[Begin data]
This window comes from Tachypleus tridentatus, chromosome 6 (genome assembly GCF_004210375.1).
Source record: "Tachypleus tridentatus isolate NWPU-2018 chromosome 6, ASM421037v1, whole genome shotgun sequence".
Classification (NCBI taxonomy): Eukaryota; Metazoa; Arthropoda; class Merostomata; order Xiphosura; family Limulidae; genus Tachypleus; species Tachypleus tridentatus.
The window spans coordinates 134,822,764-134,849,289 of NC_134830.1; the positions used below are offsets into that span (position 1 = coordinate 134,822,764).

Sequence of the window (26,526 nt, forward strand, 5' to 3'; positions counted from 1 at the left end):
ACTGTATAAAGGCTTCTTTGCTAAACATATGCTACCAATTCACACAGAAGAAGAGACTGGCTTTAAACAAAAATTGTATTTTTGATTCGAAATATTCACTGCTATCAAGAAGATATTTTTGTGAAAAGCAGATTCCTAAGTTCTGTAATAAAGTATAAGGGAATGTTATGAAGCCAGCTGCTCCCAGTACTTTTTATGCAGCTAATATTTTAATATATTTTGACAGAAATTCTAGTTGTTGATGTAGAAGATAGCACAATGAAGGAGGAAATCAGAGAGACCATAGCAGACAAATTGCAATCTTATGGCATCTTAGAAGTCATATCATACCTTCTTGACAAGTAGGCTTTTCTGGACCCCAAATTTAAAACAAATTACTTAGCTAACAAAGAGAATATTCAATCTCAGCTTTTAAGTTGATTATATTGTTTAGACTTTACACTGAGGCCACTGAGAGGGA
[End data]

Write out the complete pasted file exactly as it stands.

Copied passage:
This window comes from Tachypleus tridentatus, chromosome 6 (genome assembly GCF_004210375.1).
Source record: "Tachypleus tridentatus isolate NWPU-2018 chromosome 6, ASM421037v1, whole genome shotgun sequence".
Classification (NCBI taxonomy): Eukaryota; Metazoa; Arthropoda; class Merostomata; order Xiphosura; family Limulidae; genus Tachypleus; species Tachypleus tridentatus.
The window spans coordinates 134,822,764-134,849,289 of NC_134830.1; the positions used below are offsets into that span (position 1 = coordinate 134,822,764).

Sequence of the window (26,526 nt, forward strand, 5' to 3'; positions counted from 1 at the left end):
ACTGTATAAAGGCTTCTTTGCTAAACATATGCTACCAATTCACACAGAAGAAGAGACTGGCTTTAAACAAAAATTGTATTTTTGATTCGAAATATTCACTGCTATCAAGAAGATATTTTTGTGAAAAGCAGATTCCTAAGTTCTGTAATAAAGTATAAGGGAATGTTATGAAGCCAGCTGCTCCCAGTACTTTTTATGCAGCTAATATTTTAATATATTTTGACAGAAATTCTAGTTGTTGATGTAGAAGATAGCACAATGAAGGAGGAAATCAGAGAGACCATAGCAGACAAATTGCAATCTTATGGCATCTTAGAAGTCATATCATACCTTCTTGACAAGTAGGCTTTTCTGGACCCCAAATTTAAAACAAATTACTTAGCTAACAAAGAGAATATTCAATCTCAGCTTTTAAGTTGATTATATTGTTTAGACTTTACACTGAGGCCACTGAGAGGGA